2-Showing 4-valve options for Tuba & Baritone
3-Showing 3rd valve slide extensions for Trumpet
4-Increasing the range for all brass instruments
Just as we were wrapping up this collaborative effort to make the ultimate one-page fingering chart for every band instrument, we realized that we would have a chance to meet in person at the upcoming Ohio Music Educators Conference convention. He lives and works in Ohio, and I was flying out there from Utah to present a clinic on jazz improvisation. It was an amazing coincidence! We became quick friends at the conference, and I was excited to see his 2nd edition books, hot off the press, complete with my new StepWise fingering charts.
It is about time I update this website with the Extended Range charts that we created together a few years back. So, if your brass players are ready to expand their range up to the 7th partial, you can now download the Extended Range Charts on each brass instrument page. Here's to getting our brass musicians playing HIGHER along with faster and louder!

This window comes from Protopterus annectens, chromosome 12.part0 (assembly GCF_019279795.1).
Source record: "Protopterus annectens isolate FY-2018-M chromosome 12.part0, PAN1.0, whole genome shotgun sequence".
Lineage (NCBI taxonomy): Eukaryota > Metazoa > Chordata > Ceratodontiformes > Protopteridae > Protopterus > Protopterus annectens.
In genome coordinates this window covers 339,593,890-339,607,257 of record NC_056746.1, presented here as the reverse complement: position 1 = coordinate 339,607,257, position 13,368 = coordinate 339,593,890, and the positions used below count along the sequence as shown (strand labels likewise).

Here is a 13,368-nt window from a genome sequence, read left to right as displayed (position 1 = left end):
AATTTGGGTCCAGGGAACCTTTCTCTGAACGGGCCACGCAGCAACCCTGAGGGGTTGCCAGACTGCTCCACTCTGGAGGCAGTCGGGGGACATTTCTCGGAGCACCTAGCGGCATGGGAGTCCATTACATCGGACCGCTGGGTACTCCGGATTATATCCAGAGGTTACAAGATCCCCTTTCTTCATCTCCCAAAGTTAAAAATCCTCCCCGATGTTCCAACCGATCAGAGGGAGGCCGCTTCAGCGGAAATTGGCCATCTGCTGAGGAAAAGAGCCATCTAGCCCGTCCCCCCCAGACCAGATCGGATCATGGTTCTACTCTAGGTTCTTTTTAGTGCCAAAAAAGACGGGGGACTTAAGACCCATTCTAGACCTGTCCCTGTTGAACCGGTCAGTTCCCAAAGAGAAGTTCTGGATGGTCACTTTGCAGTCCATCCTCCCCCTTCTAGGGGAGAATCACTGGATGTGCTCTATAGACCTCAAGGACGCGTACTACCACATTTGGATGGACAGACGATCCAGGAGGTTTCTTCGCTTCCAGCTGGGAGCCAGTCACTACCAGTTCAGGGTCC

The magically appearing "To-Do" list at the start of every beginning band class seems to go on forever...help Andrew unstick his trumpet valve...fix Lucy's bent clarinet bridge key...give Jasmine the new music she missed when she was sick last class...check Aiden's grade and explain why he doesn't have an "A"...and most importantly (but always at the very bottom of my list) TAKE ROLL!
I despise making the rest of the class sit around waiting for this stuff to be done, but it MUST be done, and at least some of it must be done before rehearsal can begin. My solution is a set of warm-up exercises that the students can go through on their own. I call them "Start-Ups", and they work like a charm!
Each set of "Start-Ups" has a play-along track that guides students through the exercises. This is what makes them "Automated", and also what allows you to handle all your daily busy work while keeping the students actively engaged in worthwhile music-making. In the play-along tracks a narrator provides helpful tips while directing students' attention to each upcoming exercise.
Here is a brief overview of the exercises: